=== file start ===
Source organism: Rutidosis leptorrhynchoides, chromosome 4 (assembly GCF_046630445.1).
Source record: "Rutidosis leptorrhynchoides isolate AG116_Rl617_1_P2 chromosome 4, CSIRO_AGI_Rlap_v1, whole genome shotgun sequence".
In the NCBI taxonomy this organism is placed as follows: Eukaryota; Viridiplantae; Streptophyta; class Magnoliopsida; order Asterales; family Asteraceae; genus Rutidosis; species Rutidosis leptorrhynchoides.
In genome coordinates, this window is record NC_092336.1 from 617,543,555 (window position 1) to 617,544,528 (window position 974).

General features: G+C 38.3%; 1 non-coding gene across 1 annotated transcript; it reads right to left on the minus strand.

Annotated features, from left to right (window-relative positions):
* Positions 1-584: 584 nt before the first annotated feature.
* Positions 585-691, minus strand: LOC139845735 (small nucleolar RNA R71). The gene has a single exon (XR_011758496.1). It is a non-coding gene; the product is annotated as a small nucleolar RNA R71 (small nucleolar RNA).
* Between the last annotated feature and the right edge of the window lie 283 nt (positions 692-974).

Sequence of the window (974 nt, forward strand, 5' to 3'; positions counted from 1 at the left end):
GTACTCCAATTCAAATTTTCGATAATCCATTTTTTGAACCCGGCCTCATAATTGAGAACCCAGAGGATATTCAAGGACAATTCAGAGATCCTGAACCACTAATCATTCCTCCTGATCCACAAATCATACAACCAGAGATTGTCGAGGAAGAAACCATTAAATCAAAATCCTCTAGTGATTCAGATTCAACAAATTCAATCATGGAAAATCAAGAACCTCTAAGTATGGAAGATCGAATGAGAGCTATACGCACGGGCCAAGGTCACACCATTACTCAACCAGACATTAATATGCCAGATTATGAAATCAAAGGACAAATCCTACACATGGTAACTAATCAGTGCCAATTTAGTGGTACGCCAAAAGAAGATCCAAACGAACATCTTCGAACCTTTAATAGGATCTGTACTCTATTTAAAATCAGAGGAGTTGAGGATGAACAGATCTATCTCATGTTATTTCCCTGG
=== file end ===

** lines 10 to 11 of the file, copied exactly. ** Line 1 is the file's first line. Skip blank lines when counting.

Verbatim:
Sequence of the window (974 nt, forward strand, 5' to 3'; positions counted from 1 at the left end):
GTACTCCAATTCAAATTTTCGATAATCCATTTTTTGAACCCGGCCTCATAATTGAGAACCCAGAGGATATTCAAGGACAATTCAGAGATCCTGAACCACTAATCATTCCTCCTGATCCACAAATCATACAACCAGAGATTGTCGAGGAAGAAACCATTAAATCAAAATCCTCTAGTGATTCAGATTCAACAAATTCAATCATGGAAAATCAAGAACCTCTAAGTATGGAAGATCGAATGAGAGCTATACGCACGGGCCAAGGTCACACCATTACTCAACCAGACATTAATATGCCAGATTATGAAATCAAAGGACAAATCCTACACATGGTAACTAATCAGTGCCAATTTAGTGGTACGCCAAAAGAAGATCCAAACGAACATCTTCGAACCTTTAATAGGATCTGTACTCTATTTAAAATCAGAGGAGTTGAGGATGAACAGATCTATCTCATGTTATTTCCCTGG